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Thursday, June 13, 2024
GardeningSeptember in the Garden

September in the Garden

In those rare years when the summer has been unusually hot and dry, with water restrictions and parched soil, the beginning of autumn can be a blessed relief. This year is not one of those, despite the notably high temperatures, with a lack of rain, early in the season, but it’s still a turning point in the gardening year. Shortening days and cooler temperatures, allied with higher rainfall, makes September a good ‘doing’ month. It can be thought of as the beginning of the gardening cycle, a ‘second spring’, because a lot of sowing, planting and general garden making can resume after the summer pause in horticultural activity.
Chief among the tasks which can begin now, with gusto, is planting spring flowering bulbs. This is a really positive, life affirming, endeavour and, rare amongst gardening practices, comes with practically guaranteed flowering success. Technically, bulbs are known as ‘perennating organs’ i.e. the means for a plant to survive from year to year especially when that involves overcoming unfavourable, seasonal, growing conditions. In the case of bulbs, the unfavourable conditions that evolution has needed to overcome is, most commonly, a lack of water, during a certain period of the year, in the native climate where that plant species naturally occurs.
In the northern hemisphere the time of year which has the highest temperatures, hence lowest rainfall, is the summer. Spring flowering bulbs are therefore ‘programmed’ to be dormant in the summer, which is why they are not visible above the soil surface, and are triggered back into growth by the cooler autumn temperatures plus the relative abundance of rainfall. The complication here is that the initial growth, triggered now in the case of spring flowering species, is root growth. For obvious reasons this is not visible to the humble gardener, unless you dig them up; a case of ‘out of sight, out of mind’.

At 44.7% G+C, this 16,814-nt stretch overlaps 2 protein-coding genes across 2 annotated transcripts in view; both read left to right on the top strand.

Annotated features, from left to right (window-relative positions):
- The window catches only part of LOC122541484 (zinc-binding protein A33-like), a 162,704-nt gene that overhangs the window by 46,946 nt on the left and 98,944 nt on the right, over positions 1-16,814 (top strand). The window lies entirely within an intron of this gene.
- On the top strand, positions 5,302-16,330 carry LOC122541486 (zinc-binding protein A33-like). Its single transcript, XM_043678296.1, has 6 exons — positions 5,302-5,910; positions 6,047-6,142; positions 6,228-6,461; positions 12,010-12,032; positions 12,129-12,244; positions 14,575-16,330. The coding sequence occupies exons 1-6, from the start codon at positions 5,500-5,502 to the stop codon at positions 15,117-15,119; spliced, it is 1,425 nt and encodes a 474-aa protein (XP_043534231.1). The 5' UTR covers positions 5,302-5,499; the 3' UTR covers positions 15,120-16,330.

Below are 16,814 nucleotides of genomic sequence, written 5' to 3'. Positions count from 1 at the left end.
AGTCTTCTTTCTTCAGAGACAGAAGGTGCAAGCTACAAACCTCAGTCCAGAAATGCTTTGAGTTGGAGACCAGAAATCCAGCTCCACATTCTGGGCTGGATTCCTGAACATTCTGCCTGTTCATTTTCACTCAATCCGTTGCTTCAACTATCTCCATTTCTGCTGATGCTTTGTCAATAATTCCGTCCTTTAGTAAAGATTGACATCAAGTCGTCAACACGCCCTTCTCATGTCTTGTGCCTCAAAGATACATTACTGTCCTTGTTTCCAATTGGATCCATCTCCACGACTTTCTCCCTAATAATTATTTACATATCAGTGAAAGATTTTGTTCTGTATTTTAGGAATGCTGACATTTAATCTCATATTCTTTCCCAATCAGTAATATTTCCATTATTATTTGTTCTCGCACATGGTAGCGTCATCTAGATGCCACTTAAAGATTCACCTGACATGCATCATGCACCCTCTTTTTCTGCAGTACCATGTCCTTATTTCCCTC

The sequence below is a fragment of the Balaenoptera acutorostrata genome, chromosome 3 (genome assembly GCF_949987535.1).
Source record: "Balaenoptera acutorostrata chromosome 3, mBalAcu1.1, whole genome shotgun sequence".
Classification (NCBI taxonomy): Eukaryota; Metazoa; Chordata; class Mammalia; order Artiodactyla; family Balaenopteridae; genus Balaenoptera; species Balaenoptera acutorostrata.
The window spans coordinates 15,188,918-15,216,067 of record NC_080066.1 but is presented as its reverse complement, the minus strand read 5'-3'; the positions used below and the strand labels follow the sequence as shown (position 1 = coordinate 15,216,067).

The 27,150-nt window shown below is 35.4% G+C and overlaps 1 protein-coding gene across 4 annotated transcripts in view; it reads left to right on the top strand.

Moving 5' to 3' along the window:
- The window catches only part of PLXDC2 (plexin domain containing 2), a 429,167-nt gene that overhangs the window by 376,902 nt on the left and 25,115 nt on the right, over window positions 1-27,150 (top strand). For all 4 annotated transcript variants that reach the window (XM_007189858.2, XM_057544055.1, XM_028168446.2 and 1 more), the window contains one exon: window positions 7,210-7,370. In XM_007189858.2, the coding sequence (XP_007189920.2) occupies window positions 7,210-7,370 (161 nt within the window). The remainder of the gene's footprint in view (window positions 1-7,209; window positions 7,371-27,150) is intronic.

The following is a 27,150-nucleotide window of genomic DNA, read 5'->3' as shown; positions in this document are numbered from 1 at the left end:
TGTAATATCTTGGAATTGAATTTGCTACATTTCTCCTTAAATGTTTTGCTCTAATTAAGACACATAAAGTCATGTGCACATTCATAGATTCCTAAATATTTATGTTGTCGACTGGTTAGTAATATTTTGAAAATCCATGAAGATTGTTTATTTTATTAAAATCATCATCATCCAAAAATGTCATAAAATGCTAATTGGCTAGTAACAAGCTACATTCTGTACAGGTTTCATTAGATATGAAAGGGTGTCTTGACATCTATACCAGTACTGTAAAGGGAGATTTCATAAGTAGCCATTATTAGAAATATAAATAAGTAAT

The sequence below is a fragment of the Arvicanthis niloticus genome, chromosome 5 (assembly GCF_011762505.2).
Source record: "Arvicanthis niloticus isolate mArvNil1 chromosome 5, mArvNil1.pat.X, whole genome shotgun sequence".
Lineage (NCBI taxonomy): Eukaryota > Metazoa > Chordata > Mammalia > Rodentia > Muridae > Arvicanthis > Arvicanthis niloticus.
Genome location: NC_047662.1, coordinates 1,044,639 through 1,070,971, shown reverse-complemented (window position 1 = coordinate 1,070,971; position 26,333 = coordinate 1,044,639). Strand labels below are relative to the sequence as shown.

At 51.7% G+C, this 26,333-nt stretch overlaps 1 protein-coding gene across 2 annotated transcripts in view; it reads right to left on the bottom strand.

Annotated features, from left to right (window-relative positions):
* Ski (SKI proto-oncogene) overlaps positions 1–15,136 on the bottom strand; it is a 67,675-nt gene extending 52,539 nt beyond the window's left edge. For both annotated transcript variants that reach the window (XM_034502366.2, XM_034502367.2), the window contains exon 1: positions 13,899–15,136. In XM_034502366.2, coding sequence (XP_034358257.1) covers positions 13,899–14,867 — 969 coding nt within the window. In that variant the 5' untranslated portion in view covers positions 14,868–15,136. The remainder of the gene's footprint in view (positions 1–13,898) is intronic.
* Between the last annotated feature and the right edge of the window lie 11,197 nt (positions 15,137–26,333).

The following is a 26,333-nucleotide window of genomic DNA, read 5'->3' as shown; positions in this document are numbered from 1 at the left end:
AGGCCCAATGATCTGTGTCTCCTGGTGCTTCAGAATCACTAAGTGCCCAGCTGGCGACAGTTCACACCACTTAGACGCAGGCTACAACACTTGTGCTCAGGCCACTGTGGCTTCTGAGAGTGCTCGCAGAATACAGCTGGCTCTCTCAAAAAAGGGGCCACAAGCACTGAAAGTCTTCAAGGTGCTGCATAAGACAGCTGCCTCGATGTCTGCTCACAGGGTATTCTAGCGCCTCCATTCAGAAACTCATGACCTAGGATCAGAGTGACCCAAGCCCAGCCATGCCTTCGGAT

In autumn flowering bulbs and corms, less common than the spring bloomers, flower production is the first thing that is triggered so these will already be providing a show in the garden. To this end, I often find that the indispensable little Cyclamen hederifolium (‘Ivy leaved cyclamen’) starts sending up its cheerful blooms as soon as there is heavy rain after a spell of summer heat. It’s been flowering in my garden for a few weeks now, a little fitful at first, and will continue to do so right through the autumn. The leaves appear after the flowers, in fact they overlap for a while, and persist right through until summer next year.
Cyclamen are one of those obliging garden plants which will quite happily seed around, forming large colonies over the years, but are never thuggish enough to become a problem. They are easily dug up, replanting them somewhere else, if they seed into areas where they are not welcome. They also have the bonus of attractive foliage, often sporting strikingly ‘marbled’ variegation, so that even after flowering they make a positive contribution to the garden. Together with their ability to provide winter ground cover, even in shady positions, often under deciduous trees and shrubs, it’s hard to see any downside to these hard working garden plants.